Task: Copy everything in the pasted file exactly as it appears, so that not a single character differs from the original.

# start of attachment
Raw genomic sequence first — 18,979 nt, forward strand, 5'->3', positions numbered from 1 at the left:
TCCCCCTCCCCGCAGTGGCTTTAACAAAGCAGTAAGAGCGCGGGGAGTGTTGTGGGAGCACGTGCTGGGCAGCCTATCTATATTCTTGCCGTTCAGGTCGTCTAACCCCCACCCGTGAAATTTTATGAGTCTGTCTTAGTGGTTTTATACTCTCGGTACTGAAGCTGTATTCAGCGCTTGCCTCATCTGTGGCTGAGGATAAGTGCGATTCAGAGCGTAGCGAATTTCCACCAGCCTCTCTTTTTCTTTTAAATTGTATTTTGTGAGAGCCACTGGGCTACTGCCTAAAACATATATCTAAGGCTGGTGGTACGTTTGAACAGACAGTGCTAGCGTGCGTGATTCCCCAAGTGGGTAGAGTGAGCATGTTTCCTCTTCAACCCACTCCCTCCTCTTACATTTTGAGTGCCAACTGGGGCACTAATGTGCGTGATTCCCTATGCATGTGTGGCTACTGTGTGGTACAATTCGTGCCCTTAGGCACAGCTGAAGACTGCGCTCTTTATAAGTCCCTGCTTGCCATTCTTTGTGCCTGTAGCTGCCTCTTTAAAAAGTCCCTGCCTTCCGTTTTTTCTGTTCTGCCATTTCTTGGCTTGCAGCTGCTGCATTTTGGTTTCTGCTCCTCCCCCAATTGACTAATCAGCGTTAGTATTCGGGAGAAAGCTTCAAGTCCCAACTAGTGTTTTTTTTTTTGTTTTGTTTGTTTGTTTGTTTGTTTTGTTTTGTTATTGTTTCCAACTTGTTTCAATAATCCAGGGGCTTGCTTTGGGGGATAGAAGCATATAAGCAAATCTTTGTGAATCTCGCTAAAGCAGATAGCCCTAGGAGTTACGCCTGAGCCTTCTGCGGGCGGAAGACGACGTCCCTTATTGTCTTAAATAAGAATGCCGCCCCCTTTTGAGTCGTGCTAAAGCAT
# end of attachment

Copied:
Raw genomic sequence first — 18,979 nt, forward strand, 5'->3', positions numbered from 1 at the left:
TCCCCCTCCCCGCAGTGGCTTTAACAAAGCAGTAAGAGCGCGGGGAGTGTTGTGGGAGCACGTGCTGGGCAGCCTATCTATATTCTTGCCGTTCAGGTCGTCTAACCCCCACCCGTGAAATTTTATGAGTCTGTCTTAGTGGTTTTATACTCTCGGTACTGAAGCTGTATTCAGCGCTTGCCTCATCTGTGGCTGAGGATAAGTGCGATTCAGAGCGTAGCGAATTTCCACCAGCCTCTCTTTTTCTTTTAAATTGTATTTTGTGAGAGCCACTGGGCTACTGCCTAAAACATATATCTAAGGCTGGTGGTACGTTTGAACAGACAGTGCTAGCGTGCGTGATTCCCCAAGTGGGTAGAGTGAGCATGTTTCCTCTTCAACCCACTCCCTCCTCTTACATTTTGAGTGCCAACTGGGGCACTAATGTGCGTGATTCCCTATGCATGTGTGGCTACTGTGTGGTACAATTCGTGCCCTTAGGCACAGCTGAAGACTGCGCTCTTTATAAGTCCCTGCTTGCCATTCTTTGTGCCTGTAGCTGCCTCTTTAAAAAGTCCCTGCCTTCCGTTTTTTCTGTTCTGCCATTTCTTGGCTTGCAGCTGCTGCATTTTGGTTTCTGCTCCTCCCCCAATTGACTAATCAGCGTTAGTATTCGGGAGAAAGCTTCAAGTCCCAACTAGTGTTTTTTTTTTTGTTTTGTTTGTTTGTTTGTTTGTTTTGTTTTGTTATTGTTTCCAACTTGTTTCAATAATCCAGGGGCTTGCTTTGGGGGATAGAAGCATATAAGCAAATCTTTGTGAATCTCGCTAAAGCAGATAGCCCTAGGAGTTACGCCTGAGCCTTCTGCGGGCGGAAGACGACGTCCCTTATTGTCTTAAATAAGAATGCCGCCCCCTTTTGAGTCGTGCTAAAGCAT